Over on the Senate side, the situation seems even more confused. Majority Leader Harry Reid (D-Nev.) said that he wants to allow votes on at least three energy bills. But he wants to figure out how to do that without allowing any amendment to be offered that would repeal the congressional moratoria on oil and gas exploration and production in 85% of the waters surrounding the lower 48 States. 

Reid said that one of the bills would be the Gang of Ten’s compromise bill. The Gang has grown to 16 Senators, eight from each party, but the details of their plan are being worked out. I was sent a 233-page draft bill, but was told that most of the provisions were still subject to change. It has been rumored that the Gang are trying to get presidential candidates John McCain (R-Az.) and Barack Obama (D-Ill.) to join up.  If that happened, then it seems to me that it would be difficult for President George W. Bush to veto it if the Congress passed it.

What the Gang’s plan and Pelosi’s plan have in common is that both are intended to fool the public. Even though the details are still fuzzy, it’s clear that the packages being discussed would reduce investment in domestic oil and gas production by raising taxes on oil companies by approximately thirty billion dollars.  This money would be used to pay off all the special interests that make uncompetitive products, such as ethanol, windmills, and solar panels.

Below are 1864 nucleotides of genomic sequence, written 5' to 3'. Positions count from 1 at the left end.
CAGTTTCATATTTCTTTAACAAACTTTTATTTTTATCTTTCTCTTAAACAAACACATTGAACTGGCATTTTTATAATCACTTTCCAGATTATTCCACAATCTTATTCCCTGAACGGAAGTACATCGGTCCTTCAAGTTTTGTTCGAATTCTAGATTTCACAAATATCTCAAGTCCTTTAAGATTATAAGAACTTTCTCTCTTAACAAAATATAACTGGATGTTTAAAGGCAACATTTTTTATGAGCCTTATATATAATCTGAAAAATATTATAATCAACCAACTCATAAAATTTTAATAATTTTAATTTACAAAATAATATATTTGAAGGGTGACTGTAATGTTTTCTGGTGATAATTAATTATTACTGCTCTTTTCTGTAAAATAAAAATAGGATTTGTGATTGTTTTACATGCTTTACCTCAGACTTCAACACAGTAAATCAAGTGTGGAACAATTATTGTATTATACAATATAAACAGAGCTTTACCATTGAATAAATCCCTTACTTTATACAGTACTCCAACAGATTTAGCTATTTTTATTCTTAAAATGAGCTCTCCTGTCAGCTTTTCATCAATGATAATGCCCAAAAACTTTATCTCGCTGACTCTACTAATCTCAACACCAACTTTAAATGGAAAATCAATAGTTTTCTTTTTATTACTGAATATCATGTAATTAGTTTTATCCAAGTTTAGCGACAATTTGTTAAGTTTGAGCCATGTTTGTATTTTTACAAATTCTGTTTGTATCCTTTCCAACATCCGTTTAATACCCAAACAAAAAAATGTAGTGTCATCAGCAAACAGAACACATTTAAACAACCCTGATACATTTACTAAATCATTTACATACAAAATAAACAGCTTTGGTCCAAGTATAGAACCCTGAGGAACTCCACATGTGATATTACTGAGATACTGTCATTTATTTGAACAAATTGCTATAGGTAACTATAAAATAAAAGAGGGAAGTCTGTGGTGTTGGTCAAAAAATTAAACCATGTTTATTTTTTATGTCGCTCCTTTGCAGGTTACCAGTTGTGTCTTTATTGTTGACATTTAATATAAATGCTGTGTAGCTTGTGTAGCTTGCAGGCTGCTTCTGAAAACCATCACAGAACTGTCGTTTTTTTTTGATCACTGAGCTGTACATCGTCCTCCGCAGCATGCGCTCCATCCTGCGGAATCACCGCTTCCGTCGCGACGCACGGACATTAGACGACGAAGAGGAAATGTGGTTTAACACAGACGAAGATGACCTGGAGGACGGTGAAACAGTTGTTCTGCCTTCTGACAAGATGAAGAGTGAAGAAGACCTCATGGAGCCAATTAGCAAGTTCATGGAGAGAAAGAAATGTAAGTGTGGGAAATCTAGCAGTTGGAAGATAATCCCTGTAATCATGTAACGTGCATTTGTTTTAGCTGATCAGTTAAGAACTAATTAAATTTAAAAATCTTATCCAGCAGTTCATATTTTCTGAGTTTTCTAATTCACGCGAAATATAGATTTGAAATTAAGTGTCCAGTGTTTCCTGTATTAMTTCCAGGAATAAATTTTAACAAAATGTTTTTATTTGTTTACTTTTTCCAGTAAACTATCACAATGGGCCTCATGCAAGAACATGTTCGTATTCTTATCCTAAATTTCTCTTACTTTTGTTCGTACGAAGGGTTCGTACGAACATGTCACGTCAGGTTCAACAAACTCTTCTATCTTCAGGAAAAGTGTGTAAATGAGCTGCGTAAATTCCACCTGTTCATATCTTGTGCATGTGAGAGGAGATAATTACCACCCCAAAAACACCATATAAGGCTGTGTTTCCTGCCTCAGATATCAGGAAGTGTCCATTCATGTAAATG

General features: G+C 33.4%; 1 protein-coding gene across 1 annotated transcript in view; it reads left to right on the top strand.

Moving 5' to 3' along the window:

The offshore drilling provisions that have been drafted in both the House and the Senate would open some limited areas beyond fifty miles of the coast to drilling. But the State with the coastline would have to agree to allow drilling between fifty and hundred miles.  (For production between one and two hundred miles out, the federal government wouldn’t have to get state approval.) It’s not likely that most State governments would agree, since no provision to share federal royalties with those States is in either plan.  Moreover, production within fifty miles would be permanently banned. Of course, that’s where most of the oil and natural gas is. And generally speaking, the closer to shore, the shallower the water and the lower the production costs.  Thus enacting Pelosi’s or the Gang’s plan would turn an annual provision included in the Interior Department appropriations bill into law for the offshore areas with the highest potential.  Thus the appearance of allowing a little drilling covers up the reality that it would lock up more securely trillions of dollars of oil and gas.